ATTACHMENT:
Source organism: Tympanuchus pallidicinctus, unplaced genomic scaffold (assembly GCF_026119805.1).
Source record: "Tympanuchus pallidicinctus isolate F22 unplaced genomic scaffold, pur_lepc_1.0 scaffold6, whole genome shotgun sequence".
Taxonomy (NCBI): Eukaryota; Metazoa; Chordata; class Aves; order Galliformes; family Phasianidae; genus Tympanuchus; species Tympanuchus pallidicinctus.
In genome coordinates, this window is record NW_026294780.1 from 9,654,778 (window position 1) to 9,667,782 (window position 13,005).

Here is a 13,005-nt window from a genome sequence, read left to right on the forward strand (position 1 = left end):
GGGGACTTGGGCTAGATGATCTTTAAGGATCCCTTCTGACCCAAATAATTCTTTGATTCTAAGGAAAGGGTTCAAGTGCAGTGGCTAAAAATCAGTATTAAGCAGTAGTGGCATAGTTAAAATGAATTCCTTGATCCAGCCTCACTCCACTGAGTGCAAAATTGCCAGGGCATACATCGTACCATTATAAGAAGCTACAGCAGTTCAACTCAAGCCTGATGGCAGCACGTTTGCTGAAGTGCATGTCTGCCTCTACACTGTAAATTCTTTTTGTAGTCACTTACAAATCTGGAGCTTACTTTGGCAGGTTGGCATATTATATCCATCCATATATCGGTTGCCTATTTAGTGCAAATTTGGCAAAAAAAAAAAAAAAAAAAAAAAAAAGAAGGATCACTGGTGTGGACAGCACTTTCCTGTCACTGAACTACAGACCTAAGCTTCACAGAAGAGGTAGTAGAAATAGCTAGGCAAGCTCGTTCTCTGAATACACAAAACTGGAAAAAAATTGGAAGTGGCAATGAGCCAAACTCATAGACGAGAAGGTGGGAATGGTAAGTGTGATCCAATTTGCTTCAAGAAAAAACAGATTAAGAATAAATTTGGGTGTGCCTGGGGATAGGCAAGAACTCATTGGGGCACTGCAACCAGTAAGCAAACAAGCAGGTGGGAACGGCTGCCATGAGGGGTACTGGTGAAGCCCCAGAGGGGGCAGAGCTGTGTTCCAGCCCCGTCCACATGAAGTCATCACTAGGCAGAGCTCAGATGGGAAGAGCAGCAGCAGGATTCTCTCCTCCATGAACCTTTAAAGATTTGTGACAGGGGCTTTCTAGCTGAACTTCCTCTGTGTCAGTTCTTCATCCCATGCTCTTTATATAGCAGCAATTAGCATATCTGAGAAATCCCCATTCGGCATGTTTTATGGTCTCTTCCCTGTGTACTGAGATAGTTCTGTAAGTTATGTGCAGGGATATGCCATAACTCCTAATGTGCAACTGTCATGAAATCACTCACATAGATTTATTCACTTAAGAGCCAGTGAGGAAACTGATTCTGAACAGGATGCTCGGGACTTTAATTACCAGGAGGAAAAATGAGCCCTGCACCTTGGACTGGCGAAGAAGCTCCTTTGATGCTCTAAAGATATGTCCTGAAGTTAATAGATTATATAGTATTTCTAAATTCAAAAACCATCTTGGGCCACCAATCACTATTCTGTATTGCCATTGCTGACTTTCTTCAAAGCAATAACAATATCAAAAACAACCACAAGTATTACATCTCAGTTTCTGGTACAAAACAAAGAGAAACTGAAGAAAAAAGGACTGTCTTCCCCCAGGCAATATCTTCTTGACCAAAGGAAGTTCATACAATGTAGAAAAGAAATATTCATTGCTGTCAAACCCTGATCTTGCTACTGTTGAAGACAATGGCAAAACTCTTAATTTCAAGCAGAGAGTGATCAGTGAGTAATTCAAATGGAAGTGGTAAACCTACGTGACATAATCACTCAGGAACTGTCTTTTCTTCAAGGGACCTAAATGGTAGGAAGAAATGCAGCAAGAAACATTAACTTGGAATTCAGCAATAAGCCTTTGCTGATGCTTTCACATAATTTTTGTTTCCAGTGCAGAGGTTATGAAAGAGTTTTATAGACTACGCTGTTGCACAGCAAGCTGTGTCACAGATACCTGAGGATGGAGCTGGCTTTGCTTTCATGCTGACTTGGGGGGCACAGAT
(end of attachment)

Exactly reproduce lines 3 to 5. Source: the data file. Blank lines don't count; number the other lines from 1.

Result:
Taxonomy (NCBI): Eukaryota; Metazoa; Chordata; class Aves; order Galliformes; family Phasianidae; genus Tympanuchus; species Tympanuchus pallidicinctus.
In genome coordinates, this window is record NW_026294780.1 from 9,654,778 (window position 1) to 9,667,782 (window position 13,005).

Here is a 13,005-nt window from a genome sequence, read left to right on the forward strand (position 1 = left end):